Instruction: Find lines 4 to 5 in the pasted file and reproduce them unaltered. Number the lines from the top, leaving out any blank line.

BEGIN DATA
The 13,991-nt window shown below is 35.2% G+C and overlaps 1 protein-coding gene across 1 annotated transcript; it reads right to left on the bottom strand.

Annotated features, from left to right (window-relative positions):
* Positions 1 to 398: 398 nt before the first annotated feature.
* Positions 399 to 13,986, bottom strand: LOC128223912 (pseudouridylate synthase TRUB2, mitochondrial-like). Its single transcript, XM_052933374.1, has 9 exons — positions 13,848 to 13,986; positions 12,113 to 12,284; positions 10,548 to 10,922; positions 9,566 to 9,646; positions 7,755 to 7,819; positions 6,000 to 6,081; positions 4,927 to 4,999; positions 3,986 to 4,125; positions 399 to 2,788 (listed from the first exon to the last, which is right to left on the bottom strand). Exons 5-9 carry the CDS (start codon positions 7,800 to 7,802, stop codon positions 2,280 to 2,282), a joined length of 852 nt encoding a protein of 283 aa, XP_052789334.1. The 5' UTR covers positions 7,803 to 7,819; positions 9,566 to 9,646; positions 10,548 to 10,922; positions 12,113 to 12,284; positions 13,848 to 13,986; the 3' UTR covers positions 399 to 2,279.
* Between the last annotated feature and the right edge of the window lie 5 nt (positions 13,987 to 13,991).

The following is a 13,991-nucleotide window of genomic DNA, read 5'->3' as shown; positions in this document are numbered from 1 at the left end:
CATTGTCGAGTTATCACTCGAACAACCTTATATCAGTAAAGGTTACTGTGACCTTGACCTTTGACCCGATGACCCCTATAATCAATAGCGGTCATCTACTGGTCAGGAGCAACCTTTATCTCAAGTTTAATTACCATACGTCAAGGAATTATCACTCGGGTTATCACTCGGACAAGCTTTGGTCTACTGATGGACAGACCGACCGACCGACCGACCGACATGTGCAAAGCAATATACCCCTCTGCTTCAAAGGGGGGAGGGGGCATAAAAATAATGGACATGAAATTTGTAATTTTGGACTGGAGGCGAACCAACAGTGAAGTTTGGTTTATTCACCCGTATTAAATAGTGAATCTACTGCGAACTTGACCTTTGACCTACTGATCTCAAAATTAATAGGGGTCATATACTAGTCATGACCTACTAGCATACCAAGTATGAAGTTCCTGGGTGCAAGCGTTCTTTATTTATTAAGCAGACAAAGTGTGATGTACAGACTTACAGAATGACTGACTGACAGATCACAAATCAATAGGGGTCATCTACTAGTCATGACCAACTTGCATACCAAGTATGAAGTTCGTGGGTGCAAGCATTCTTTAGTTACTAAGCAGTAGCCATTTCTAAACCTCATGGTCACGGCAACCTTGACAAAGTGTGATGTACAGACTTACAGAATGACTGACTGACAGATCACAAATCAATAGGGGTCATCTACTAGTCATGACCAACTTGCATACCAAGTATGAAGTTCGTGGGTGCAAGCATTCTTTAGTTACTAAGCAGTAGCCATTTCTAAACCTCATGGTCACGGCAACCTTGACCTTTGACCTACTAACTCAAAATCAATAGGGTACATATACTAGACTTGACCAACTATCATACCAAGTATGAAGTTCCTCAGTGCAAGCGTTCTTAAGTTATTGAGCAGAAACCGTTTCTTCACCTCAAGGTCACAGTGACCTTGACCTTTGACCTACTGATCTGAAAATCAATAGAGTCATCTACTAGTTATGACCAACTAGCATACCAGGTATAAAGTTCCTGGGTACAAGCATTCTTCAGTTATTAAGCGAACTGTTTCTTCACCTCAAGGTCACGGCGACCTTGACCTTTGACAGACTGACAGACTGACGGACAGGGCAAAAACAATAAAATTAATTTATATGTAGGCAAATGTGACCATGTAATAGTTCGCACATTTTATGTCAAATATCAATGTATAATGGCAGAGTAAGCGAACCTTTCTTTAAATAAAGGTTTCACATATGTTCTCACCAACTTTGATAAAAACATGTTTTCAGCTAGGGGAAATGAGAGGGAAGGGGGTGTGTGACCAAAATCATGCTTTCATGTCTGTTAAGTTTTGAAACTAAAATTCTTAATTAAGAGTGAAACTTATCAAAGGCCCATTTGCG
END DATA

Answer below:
* Positions 399 to 13,986, bottom strand: LOC128223912 (pseudouridylate synthase TRUB2, mitochondrial-like). Its single transcript, XM_052933374.1, has 9 exons — positions 13,848 to 13,986; positions 12,113 to 12,284; positions 10,548 to 10,922; positions 9,566 to 9,646; positions 7,755 to 7,819; positions 6,000 to 6,081; positions 4,927 to 4,999; positions 3,986 to 4,125; positions 399 to 2,788 (listed from the first exon to the last, which is right to left on the bottom strand). Exons 5-9 carry the CDS (start codon positions 7,800 to 7,802, stop codon positions 2,280 to 2,282), a joined length of 852 nt encoding a protein of 283 aa, XP_052789334.1. The 5' UTR covers positions 7,803 to 7,819; positions 9,566 to 9,646; positions 10,548 to 10,922; positions 12,113 to 12,284; positions 13,848 to 13,986; the 3' UTR covers positions 399 to 2,279.
* Between the last annotated feature and the right edge of the window lie 5 nt (positions 13,987 to 13,991).